This does not mean you should exclude “balance” in your
not too concerned about what colours I pair together, though
I do like dark factor blue series birds. It is the quality
of the budgie I’m more interested in.
would, however, have reservations about pairing Dominant
Pied to Dominant Pied, as double factor Pieds lose their
variety colour content. Unless of course it is your aim to
use double factor pieds to breed more single factor pieds in
the following breeding season.
Spangle are different altogether. I do pair Spangle to
Spangle to control the number of Spangles produced, and to
produce some Double Factor Spangles!
Q18. How long
will you leave a pair together before splitting them up?
Obviously you have paired up a particular pair for a
specific purpose, so had I the luxury of more breeding cages
I would probably leave them together a little longer.
not wishing to tie up good birds for too long, nor the
breeding cage, I would normally leave a pair together for
around 3-4 weeks before finding suitable alternative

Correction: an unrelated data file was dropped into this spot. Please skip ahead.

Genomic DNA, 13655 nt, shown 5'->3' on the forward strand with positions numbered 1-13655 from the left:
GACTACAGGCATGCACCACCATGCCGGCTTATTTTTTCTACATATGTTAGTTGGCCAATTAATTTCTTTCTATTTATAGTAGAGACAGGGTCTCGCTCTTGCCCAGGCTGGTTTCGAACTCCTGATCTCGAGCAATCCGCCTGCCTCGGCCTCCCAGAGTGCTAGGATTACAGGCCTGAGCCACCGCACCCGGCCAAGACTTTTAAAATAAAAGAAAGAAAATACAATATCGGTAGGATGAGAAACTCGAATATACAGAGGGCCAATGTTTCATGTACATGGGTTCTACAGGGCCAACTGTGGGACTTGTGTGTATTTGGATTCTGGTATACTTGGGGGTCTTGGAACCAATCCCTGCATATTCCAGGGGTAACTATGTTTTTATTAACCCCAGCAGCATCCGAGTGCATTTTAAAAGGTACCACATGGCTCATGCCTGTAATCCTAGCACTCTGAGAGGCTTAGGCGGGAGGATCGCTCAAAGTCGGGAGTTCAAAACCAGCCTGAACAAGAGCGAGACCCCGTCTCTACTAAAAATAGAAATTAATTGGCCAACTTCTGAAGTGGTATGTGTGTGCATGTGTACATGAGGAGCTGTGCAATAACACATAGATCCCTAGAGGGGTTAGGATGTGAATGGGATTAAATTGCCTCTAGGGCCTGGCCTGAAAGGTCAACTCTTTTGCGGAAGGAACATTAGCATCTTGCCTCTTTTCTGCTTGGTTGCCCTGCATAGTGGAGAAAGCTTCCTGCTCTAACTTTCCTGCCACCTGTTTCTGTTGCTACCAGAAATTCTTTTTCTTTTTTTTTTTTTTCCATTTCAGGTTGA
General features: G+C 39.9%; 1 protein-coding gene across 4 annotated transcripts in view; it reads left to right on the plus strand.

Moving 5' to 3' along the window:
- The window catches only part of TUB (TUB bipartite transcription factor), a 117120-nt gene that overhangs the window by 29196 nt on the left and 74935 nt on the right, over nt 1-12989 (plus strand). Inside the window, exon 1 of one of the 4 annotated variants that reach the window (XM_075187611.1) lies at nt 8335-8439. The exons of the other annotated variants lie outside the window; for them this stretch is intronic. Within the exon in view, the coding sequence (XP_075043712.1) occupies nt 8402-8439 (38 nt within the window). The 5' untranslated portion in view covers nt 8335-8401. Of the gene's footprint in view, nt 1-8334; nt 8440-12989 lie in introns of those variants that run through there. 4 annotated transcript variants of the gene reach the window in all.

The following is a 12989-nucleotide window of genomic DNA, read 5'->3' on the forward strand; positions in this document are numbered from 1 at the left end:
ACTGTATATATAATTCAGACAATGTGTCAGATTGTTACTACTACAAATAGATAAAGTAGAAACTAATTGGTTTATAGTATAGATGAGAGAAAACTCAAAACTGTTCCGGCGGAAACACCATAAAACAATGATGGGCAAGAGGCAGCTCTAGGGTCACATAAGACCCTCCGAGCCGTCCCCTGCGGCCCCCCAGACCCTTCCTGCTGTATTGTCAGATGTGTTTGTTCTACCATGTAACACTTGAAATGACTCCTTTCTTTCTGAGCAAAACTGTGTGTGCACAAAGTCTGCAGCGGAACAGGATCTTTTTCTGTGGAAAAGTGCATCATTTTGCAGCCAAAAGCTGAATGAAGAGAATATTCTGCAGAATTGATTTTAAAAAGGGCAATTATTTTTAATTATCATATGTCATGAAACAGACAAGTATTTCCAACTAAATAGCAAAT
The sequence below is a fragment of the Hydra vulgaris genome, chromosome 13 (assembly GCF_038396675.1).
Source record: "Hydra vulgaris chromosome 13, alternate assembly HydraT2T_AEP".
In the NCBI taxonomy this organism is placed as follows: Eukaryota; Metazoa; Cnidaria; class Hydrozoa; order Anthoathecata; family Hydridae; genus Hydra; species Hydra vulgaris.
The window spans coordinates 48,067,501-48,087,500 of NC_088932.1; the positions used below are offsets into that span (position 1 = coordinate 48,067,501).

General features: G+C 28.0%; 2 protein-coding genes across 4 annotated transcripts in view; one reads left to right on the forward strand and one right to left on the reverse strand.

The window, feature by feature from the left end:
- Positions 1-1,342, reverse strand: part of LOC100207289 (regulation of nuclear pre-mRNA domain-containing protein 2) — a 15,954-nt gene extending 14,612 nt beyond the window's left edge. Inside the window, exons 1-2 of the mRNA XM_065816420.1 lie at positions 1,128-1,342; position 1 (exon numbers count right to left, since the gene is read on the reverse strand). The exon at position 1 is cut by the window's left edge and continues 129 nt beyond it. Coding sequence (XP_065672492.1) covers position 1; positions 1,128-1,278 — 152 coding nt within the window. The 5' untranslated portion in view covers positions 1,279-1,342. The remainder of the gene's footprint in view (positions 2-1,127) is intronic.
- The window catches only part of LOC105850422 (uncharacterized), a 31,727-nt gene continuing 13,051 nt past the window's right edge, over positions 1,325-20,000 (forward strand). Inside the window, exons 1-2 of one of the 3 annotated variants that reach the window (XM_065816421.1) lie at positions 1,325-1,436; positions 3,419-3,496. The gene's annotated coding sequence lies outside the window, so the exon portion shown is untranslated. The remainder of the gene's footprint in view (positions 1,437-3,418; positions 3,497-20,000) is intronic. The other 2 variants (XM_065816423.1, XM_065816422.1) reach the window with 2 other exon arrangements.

partner(s) or a new pair for the breeding cage.
Q19. With a
limited number of breeding cages how do you manage a clear
Following a clear first round, I will let a pair have a
second round - which usually results in fertile eggs.
Q20. How do
you make maximised use of 18 breeding cages?
having a quick turn- over in cage usage. If one pair is not
being productive I will release their cage to another pair,
or find an alternative partner for one of the birds.
will also consider fostering chicks out to let them get on
with another round. I am less keen on fostering eggs out in
case they become addled.
far, I have not tried running a cock with two or more hens
normally expect to breed around 80 birds a year.
Q21. What are
the benefits of working with a small(ish) number of birds?
advantage is that you tend to be more focused on keeping
birds showing (and carrying) the desirable features that you
want to see in your birds.
I operate a fairly closed stud – though I do bring in fresh
blood occasionally – there is the benefit of building up a